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“I have the feeling that if I died in the middle of the night they’d just roll me out and roll the next one in,” says Abner Meecham (Hal Holbrook) in That Evening Sun. “And nobody would even notice.”
A funky riff on the theme music from 2001: A Space Odyssey opens Black, a new French film and the second craziest movie of this year’s SXSW Film Festival. And the weirdness doesn’t end there.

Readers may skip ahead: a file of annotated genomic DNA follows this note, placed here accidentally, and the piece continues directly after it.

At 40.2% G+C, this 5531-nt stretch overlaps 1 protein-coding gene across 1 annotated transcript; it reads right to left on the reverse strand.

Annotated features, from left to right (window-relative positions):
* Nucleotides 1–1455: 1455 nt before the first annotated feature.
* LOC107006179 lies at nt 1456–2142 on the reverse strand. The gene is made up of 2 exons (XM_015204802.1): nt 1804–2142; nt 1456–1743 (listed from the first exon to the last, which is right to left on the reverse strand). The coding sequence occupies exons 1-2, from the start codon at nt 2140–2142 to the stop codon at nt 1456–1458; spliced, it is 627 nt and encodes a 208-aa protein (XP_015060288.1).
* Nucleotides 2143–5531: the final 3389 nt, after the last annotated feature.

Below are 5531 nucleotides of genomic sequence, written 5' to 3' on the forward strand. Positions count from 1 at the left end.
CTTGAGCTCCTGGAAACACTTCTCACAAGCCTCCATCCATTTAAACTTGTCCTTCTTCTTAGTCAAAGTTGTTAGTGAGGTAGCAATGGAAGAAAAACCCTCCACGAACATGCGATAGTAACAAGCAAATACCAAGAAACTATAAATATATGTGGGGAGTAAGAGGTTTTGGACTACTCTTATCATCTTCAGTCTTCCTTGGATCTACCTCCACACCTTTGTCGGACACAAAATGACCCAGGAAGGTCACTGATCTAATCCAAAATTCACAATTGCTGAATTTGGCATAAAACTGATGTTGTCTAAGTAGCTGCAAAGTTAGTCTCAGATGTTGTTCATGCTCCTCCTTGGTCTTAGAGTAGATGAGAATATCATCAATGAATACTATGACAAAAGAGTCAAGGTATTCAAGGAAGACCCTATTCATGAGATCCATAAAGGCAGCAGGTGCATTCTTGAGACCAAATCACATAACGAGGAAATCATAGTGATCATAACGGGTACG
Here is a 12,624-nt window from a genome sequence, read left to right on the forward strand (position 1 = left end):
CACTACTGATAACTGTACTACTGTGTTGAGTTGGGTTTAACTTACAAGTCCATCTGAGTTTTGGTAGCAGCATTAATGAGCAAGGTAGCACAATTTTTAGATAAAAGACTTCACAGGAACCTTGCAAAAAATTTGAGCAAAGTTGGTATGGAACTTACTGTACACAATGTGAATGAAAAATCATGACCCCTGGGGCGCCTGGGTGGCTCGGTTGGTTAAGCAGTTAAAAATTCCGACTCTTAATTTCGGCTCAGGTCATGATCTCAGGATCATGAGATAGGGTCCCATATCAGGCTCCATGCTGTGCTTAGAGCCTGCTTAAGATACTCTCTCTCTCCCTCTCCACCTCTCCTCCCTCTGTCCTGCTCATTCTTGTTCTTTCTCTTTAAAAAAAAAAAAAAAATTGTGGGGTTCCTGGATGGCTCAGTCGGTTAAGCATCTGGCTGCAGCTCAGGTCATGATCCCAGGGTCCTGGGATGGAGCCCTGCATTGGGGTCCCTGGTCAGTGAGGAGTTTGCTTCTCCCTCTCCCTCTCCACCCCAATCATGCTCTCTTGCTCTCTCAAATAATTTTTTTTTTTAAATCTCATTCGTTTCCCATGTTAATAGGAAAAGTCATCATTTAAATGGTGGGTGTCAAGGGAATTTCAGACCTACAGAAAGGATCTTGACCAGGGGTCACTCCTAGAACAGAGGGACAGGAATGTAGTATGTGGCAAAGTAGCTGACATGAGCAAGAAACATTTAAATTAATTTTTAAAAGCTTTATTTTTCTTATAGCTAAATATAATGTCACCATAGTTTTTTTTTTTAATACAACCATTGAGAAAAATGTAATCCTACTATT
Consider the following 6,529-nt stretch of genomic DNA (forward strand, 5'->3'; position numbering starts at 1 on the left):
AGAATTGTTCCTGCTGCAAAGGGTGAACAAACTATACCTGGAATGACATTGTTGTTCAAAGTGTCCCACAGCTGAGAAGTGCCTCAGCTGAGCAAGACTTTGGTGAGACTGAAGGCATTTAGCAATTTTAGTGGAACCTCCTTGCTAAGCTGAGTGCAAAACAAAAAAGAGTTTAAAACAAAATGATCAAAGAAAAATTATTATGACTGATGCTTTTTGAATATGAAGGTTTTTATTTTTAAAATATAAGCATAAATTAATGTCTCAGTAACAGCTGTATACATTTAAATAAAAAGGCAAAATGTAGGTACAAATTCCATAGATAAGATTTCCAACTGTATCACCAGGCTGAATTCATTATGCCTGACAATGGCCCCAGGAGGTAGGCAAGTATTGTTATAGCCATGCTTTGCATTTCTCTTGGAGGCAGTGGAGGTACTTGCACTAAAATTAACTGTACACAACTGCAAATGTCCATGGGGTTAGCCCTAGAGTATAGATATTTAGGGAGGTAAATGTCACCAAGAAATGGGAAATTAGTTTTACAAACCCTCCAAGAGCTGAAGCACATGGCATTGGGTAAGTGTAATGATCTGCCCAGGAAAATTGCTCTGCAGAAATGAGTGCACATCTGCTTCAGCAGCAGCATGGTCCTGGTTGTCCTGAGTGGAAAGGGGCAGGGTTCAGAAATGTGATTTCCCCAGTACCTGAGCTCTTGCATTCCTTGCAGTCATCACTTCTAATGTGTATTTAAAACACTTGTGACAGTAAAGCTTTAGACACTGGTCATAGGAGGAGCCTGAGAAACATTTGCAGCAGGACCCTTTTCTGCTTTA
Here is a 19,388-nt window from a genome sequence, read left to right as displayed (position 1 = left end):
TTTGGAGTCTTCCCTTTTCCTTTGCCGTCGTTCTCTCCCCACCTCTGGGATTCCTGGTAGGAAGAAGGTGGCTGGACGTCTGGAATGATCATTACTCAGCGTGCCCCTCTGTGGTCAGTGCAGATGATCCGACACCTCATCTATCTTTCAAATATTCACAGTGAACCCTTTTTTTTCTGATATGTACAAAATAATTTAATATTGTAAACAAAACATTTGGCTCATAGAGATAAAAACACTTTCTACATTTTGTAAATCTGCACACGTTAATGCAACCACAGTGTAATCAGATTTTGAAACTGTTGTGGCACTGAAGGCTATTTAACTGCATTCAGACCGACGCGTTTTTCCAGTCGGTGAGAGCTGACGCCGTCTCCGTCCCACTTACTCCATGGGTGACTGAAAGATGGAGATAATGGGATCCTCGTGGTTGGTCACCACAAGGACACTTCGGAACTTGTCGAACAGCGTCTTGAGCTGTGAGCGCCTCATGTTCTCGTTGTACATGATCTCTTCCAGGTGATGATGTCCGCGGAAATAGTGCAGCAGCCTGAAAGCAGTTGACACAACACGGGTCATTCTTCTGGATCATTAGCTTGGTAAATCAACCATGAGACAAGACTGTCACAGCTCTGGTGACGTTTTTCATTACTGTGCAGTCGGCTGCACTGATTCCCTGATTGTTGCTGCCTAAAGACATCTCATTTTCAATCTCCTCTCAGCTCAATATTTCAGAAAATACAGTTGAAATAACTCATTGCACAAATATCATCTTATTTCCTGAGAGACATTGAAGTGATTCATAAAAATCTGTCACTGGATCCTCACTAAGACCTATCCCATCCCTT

“With great power comes great responsibility.” That was the tagline for the first Spider-Man film all the way back in 2002. That film, with its cinematic realization of one of the most popular comic book heroes ever recorded, created what has become one of the most successful movie franchises in the history of film. Director Sam Raimi and the folks at Columbia pictures have built a behemoth of a series so powerful that no matter what sort of movie they make, people will come out to see it. That is great power. Power to rule over the millions of moviegoers, to take there hard earned cash on sheer size and spectacle alone. But with that great power also comes a responsibility, a responsibility to stay true to what has brought the Spider-Man franchise to its current position, sitting atop the highest perch of the cinematic world. And what have they done with such great power? Sadly, they have created what could be the more frustrating and disappointing cinematic experience to come out of Hollywood in the last decade.